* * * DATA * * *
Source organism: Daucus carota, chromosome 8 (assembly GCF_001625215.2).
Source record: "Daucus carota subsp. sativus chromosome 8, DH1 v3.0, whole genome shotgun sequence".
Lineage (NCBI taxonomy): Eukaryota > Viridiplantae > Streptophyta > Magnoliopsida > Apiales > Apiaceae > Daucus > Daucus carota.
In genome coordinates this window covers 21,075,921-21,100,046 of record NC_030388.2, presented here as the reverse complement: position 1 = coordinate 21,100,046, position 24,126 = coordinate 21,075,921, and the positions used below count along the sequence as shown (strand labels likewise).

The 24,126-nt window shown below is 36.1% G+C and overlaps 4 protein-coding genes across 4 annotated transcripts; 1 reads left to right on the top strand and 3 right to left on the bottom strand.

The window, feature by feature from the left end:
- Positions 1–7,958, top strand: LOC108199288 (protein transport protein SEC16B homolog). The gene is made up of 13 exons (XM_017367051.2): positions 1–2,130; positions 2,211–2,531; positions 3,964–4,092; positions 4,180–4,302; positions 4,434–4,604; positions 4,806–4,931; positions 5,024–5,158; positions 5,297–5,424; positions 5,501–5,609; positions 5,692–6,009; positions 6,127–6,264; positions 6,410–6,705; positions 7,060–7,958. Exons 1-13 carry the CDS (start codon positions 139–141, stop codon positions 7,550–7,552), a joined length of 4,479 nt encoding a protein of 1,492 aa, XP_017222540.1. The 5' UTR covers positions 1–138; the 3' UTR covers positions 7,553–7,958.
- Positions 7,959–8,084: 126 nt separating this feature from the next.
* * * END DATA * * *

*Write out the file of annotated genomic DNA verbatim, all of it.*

Source organism: Daucus carota, chromosome 8 (assembly GCF_001625215.2).
Source record: "Daucus carota subsp. sativus chromosome 8, DH1 v3.0, whole genome shotgun sequence".
Lineage (NCBI taxonomy): Eukaryota > Viridiplantae > Streptophyta > Magnoliopsida > Apiales > Apiaceae > Daucus > Daucus carota.
In genome coordinates this window covers 21,075,921-21,100,046 of record NC_030388.2, presented here as the reverse complement: position 1 = coordinate 21,100,046, position 24,126 = coordinate 21,075,921, and the positions used below count along the sequence as shown (strand labels likewise).

The 24,126-nt window shown below is 36.1% G+C and overlaps 4 protein-coding genes across 4 annotated transcripts; 1 reads left to right on the top strand and 3 right to left on the bottom strand.

The window, feature by feature from the left end:
- Positions 1–7,958, top strand: LOC108199288 (protein transport protein SEC16B homolog). The gene is made up of 13 exons (XM_017367051.2): positions 1–2,130; positions 2,211–2,531; positions 3,964–4,092; positions 4,180–4,302; positions 4,434–4,604; positions 4,806–4,931; positions 5,024–5,158; positions 5,297–5,424; positions 5,501–5,609; positions 5,692–6,009; positions 6,127–6,264; positions 6,410–6,705; positions 7,060–7,958. Exons 1-13 carry the CDS (start codon positions 139–141, stop codon positions 7,550–7,552), a joined length of 4,479 nt encoding a protein of 1,492 aa, XP_017222540.1. The 5' UTR covers positions 1–138; the 3' UTR covers positions 7,553–7,958.
- Positions 7,959–8,084: 126 nt separating this feature from the next.